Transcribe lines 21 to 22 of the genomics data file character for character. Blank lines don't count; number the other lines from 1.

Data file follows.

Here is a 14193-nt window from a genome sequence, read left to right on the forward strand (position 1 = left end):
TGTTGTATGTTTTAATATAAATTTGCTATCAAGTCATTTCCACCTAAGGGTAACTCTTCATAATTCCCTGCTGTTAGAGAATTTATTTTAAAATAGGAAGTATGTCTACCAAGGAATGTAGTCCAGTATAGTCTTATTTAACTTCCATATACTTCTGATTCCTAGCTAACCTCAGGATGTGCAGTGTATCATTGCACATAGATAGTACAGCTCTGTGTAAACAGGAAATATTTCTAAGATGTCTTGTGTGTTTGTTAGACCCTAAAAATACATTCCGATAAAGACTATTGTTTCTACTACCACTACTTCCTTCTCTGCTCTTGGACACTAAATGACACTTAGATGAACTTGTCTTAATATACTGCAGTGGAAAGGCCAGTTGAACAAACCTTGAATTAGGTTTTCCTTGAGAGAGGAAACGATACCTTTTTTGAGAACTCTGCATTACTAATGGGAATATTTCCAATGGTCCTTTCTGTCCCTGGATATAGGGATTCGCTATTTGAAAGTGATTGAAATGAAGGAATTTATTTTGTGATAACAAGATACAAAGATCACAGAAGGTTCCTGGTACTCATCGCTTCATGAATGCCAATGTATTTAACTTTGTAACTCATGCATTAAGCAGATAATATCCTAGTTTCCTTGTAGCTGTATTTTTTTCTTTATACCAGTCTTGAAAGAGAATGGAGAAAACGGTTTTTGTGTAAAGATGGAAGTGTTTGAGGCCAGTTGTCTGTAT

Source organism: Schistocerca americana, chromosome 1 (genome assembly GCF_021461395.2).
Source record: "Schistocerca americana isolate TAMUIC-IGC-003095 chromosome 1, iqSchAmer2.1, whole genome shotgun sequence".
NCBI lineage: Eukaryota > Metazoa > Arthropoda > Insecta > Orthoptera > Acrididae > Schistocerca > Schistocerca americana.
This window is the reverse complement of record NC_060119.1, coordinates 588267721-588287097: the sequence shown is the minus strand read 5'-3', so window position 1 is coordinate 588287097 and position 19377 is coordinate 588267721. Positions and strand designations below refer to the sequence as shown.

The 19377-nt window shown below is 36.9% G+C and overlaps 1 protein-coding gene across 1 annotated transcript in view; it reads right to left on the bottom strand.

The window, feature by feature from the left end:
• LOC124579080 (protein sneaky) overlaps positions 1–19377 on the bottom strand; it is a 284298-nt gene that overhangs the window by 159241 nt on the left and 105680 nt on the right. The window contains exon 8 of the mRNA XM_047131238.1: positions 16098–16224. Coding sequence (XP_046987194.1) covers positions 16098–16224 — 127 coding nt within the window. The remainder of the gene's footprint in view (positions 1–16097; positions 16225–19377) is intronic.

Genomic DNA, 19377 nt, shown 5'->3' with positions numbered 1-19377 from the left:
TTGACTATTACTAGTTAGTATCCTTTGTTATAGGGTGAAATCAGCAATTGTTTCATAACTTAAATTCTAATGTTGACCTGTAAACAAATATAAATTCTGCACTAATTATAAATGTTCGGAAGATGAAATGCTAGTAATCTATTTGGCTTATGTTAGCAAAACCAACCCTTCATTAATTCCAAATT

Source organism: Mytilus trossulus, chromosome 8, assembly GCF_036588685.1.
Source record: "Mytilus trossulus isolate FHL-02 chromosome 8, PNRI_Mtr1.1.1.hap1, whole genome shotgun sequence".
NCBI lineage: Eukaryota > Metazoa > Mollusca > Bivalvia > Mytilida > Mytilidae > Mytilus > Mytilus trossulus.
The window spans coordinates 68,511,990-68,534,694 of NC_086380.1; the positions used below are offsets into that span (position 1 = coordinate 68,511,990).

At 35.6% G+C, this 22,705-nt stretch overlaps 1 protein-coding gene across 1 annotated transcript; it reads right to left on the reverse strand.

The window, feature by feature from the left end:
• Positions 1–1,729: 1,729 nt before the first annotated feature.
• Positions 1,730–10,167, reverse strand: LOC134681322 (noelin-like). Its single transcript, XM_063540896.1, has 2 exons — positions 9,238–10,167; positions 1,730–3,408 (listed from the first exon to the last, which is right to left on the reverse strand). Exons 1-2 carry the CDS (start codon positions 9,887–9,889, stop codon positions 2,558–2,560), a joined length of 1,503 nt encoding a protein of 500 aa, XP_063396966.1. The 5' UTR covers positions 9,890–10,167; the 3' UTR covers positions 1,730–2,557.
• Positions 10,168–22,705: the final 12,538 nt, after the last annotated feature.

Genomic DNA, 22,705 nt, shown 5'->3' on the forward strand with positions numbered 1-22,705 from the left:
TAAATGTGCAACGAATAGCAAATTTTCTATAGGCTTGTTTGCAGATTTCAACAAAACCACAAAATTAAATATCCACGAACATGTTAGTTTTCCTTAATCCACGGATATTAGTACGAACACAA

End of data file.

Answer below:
Genomic DNA, 22,705 nt, shown 5'->3' on the forward strand with positions numbered 1-22,705 from the left:
TAAATGTGCAACGAATAGCAAATTTTCTATAGGCTTGTTTGCAGATTTCAACAAAACCACAAAATTAAATATCCACGAACATGTTAGTTTTCCTTAATCCACGGATATTAGTACGAACACAA